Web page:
Trillions of GBs of data is being produced every single day all over the world. So where is all this data going? It is essentially being stored in the cloud, hosted by giants like Google, Microsoft, etc. If large corporations need to use their data, they usually bring it down from the cloud and process it on their local machine after decrypting it.
This is a huge bottleneck as the data is downloaded from the cloud and decrypted each time it needs to be used. As Fahmida at IEEE has explained, data can be protected at 3 stages; at rest, in transit, and while being used. Most data is protected at rest through encryptions etc. which is very slow.
This also stops corporations from using the cloud to process their data. The data would have to be decrypted in the cloud before being used which is a huge security risk. The answer? Confidential Computing.
So what is Confidential Computing?
Confidential computing is the protection of data while it is being used. This means that data is stored in encrypted format in the memory and only decrypted while it goes to the CPU. This requires the use of special hardware that automatically encrypts and decrypts data before and after it is used.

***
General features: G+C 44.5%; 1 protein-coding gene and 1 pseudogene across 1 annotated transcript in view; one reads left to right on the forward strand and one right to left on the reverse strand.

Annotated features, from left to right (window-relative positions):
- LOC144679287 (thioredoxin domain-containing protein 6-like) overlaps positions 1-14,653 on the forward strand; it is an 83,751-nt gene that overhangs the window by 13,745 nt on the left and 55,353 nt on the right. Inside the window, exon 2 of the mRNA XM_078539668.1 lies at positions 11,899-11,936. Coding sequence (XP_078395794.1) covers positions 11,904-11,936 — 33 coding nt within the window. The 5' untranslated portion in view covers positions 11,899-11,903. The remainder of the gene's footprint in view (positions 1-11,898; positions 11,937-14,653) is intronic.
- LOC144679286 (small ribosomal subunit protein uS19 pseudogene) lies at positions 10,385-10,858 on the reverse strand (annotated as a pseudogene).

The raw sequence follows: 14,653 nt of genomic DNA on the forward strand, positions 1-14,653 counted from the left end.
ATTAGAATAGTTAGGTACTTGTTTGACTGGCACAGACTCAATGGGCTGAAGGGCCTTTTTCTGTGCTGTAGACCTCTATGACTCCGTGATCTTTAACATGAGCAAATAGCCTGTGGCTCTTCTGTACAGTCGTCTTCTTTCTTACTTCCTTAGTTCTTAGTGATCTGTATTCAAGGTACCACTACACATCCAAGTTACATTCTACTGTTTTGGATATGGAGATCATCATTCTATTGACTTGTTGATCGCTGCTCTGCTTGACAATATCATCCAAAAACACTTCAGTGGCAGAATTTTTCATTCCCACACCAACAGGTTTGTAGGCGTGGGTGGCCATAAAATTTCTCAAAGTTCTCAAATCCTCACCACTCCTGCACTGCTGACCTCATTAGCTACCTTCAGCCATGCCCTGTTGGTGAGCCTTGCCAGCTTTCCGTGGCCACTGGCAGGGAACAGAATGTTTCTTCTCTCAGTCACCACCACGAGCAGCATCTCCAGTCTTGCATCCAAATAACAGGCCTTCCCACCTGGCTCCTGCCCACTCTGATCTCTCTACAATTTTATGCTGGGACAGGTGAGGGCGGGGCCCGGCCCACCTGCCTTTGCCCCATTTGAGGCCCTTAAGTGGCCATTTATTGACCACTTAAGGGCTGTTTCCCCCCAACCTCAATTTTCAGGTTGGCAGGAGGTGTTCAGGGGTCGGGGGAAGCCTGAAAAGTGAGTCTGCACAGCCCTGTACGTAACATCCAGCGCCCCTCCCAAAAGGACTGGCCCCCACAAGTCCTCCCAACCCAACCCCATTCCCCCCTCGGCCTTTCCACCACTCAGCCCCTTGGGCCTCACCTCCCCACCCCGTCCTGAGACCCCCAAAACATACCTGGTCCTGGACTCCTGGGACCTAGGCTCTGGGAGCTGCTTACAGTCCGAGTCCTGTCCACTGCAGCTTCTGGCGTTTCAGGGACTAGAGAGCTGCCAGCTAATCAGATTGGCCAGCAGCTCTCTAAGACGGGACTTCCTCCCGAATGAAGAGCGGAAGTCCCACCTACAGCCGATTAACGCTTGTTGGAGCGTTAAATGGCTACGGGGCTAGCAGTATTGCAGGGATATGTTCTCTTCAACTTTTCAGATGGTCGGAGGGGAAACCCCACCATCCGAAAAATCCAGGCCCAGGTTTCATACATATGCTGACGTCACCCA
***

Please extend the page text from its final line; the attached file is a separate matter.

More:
Why are IBM and others investing heavily in this?
The reason is pretty simple. Your data is sensitive and you produce a lot of it but you don’t have the processing power to analyze it. You don’t want to give it to Google for example as they might use it for themselves. Confidential Computing will allow users with sensitive data to easily use other machines to meet their needs. No security risks, no data leaks, nothing.
This opens up a whole avenue for giants like IBM, Google, Intel, etc. As IBM’s CTO said,
“This is part of what we view as unlocking the next generation of cloud adoption. It’s very much about getting clients to look not just at the first really obvious consumer mobile app kind of things to do on a public cloud. There’s a second generation of cloud workload considerations that are more at the core of these businesses that relate to more sensitive data. That’s where security needs to be considered upfront in the overall design.”